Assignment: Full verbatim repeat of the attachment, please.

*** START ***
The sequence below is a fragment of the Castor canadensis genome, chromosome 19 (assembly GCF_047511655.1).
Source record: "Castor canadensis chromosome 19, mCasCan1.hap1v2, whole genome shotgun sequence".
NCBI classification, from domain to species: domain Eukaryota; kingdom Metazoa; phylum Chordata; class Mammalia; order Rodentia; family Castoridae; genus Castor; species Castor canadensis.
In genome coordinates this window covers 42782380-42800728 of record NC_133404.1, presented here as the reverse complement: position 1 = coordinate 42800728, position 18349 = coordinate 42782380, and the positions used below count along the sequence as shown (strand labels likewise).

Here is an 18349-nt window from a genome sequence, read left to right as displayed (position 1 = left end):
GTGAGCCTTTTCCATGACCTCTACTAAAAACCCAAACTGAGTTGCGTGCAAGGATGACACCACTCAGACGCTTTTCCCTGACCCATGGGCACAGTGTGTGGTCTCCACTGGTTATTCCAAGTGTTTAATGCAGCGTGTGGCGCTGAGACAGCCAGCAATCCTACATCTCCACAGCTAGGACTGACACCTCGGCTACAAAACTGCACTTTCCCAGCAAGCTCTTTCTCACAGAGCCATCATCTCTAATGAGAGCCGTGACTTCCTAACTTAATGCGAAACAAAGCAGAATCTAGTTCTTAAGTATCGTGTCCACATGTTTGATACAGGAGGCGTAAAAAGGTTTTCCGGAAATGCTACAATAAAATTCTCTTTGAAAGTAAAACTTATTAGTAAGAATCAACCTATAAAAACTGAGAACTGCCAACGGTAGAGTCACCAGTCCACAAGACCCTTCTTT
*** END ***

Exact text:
The sequence below is a fragment of the Castor canadensis genome, chromosome 19 (assembly GCF_047511655.1).
Source record: "Castor canadensis chromosome 19, mCasCan1.hap1v2, whole genome shotgun sequence".
NCBI classification, from domain to species: domain Eukaryota; kingdom Metazoa; phylum Chordata; class Mammalia; order Rodentia; family Castoridae; genus Castor; species Castor canadensis.
In genome coordinates this window covers 42782380-42800728 of record NC_133404.1, presented here as the reverse complement: position 1 = coordinate 42800728, position 18349 = coordinate 42782380, and the positions used below count along the sequence as shown (strand labels likewise).

Here is an 18349-nt window from a genome sequence, read left to right as displayed (position 1 = left end):
GTGAGCCTTTTCCATGACCTCTACTAAAAACCCAAACTGAGTTGCGTGCAAGGATGACACCACTCAGACGCTTTTCCCTGACCCATGGGCACAGTGTGTGGTCTCCACTGGTTATTCCAAGTGTTTAATGCAGCGTGTGGCGCTGAGACAGCCAGCAATCCTACATCTCCACAGCTAGGACTGACACCTCGGCTACAAAACTGCACTTTCCCAGCAAGCTCTTTCTCACAGAGCCATCATCTCTAATGAGAGCCGTGACTTCCTAACTTAATGCGAAACAAAGCAGAATCTAGTTCTTAAGTATCGTGTCCACATGTTTGATACAGGAGGCGTAAAAAGGTTTTCCGGAAATGCTACAATAAAATTCTCTTTGAAAGTAAAACTTATTAGTAAGAATCAACCTATAAAAACTGAGAACTGCCAACGGTAGAGTCACCAGTCCACAAGACCCTTCTTT